What threats can developments in Georgia pose to Azerbaijan?
Baku, Azerbaijan, Nov.5
By Seymur Aliyev - Trend:
The political confrontation in Georgia, simmering for a long time, entered a new stage today. All those who were at the forefront of integration into Europe - the country's defense minister, foreign minister and state minister for European integration - resigned from their posts.
These developments in Georgia are of concern to Azerbaijan, since this country is not only a next-door neighbor, but also one of the strategic political and economic partners of Azerbaijan in the region.
Stability in Georgia and the solidity of the power vertical is of great importance for the bilateral relations, as well as the implemented and planned large economic projects.
In fact, all the regional projects that were initiated by Azerbaijan and involve Georgia are directed towards Europe, and the possible changes in Georgia's political course may affect the attitude of the West to Georgia itself.
All the more so, the transportation links of one of the most important projects for ensuring Europe's energy independency - the Southern Gas Corridor - will run namely through this country.
At the same time, the economic factor remains one of the important elements of Georgia's independence and its ultimate impact on any domestic political process in the country.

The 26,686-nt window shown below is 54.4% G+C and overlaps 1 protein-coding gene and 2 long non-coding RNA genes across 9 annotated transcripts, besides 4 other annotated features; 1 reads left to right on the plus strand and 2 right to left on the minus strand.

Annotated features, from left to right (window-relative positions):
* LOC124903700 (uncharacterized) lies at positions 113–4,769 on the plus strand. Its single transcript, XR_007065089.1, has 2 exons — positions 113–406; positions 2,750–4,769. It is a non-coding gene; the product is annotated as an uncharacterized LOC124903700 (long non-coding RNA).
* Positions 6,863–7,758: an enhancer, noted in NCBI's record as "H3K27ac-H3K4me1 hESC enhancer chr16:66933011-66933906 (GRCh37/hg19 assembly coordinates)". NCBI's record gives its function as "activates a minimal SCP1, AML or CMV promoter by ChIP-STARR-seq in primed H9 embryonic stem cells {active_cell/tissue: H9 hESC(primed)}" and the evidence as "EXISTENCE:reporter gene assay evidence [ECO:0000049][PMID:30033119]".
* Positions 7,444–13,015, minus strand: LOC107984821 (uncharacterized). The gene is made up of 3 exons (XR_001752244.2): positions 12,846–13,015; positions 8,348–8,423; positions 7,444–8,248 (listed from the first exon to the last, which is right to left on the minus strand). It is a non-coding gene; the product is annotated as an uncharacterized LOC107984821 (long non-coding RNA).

Today, Georgia not only plays a role of transit for energy resources and cargoes from the Caspian Sea region to Europe, the country is also a consumer of these goods. Therefore, it is important to keep the implementation of all large regional projects as a priority, firstly for the country itself, since it is one of the conditions of maintaining power by any political force.
The developments in Georgia once again affect the stability of the state and monolithic power. These are the key factors of the country's development and compliance with the adopted political course.
When there is not a monolithic power, the country is torn apart by confrontations and comes under pressure of external actors, which adversely affects its ability to pursue independent policy.
Seymur Aliyev is head of Trend Agency's Russian News Service
Edited by CN